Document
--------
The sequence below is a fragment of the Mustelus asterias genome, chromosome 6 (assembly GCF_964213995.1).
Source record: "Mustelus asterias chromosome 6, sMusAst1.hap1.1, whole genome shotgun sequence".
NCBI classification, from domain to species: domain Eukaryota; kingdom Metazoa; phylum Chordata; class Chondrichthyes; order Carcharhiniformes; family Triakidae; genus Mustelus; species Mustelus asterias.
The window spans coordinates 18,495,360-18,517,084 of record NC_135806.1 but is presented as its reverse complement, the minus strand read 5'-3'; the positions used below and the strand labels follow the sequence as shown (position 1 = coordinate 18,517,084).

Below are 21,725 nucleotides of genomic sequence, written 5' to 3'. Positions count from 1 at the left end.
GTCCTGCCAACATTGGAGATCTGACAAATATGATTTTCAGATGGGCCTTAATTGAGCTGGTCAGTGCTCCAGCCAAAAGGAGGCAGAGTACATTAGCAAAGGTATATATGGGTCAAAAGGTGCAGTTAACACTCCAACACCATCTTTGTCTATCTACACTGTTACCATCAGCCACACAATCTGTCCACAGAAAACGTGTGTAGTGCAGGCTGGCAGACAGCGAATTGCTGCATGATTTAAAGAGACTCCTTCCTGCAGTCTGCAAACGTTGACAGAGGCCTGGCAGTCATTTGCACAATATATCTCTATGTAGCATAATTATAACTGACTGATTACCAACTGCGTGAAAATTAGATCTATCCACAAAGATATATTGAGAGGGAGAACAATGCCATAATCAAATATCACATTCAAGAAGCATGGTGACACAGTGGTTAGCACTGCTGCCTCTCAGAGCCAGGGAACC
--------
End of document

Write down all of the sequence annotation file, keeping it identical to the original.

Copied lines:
The sequence below is a fragment of the Mustelus asterias genome, chromosome 6 (assembly GCF_964213995.1).
Source record: "Mustelus asterias chromosome 6, sMusAst1.hap1.1, whole genome shotgun sequence".
NCBI classification, from domain to species: domain Eukaryota; kingdom Metazoa; phylum Chordata; class Chondrichthyes; order Carcharhiniformes; family Triakidae; genus Mustelus; species Mustelus asterias.
The window spans coordinates 18,495,360-18,517,084 of record NC_135806.1 but is presented as its reverse complement, the minus strand read 5'-3'; the positions used below and the strand labels follow the sequence as shown (position 1 = coordinate 18,517,084).

Below are 21,725 nucleotides of genomic sequence, written 5' to 3'. Positions count from 1 at the left end.
GTCCTGCCAACATTGGAGATCTGACAAATATGATTTTCAGATGGGCCTTAATTGAGCTGGTCAGTGCTCCAGCCAAAAGGAGGCAGAGTACATTAGCAAAGGTATATATGGGTCAAAAGGTGCAGTTAACACTCCAACACCATCTTTGTCTATCTACACTGTTACCATCAGCCACACAATCTGTCCACAGAAAACGTGTGTAGTGCAGGCTGGCAGACAGCGAATTGCTGCATGATTTAAAGAGACTCCTTCCTGCAGTCTGCAAACGTTGACAGAGGCCTGGCAGTCATTTGCACAATATATCTCTATGTAGCATAATTATAACTGACTGATTACCAACTGCGTGAAAATTAGATCTATCCACAAAGATATATTGAGAGGGAGAACAATGCCATAATCAAATATCACATTCAAGAAGCATGGTGACACAGTGGTTAGCACTGCTGCCTCTCAGAGCCAGGGAACC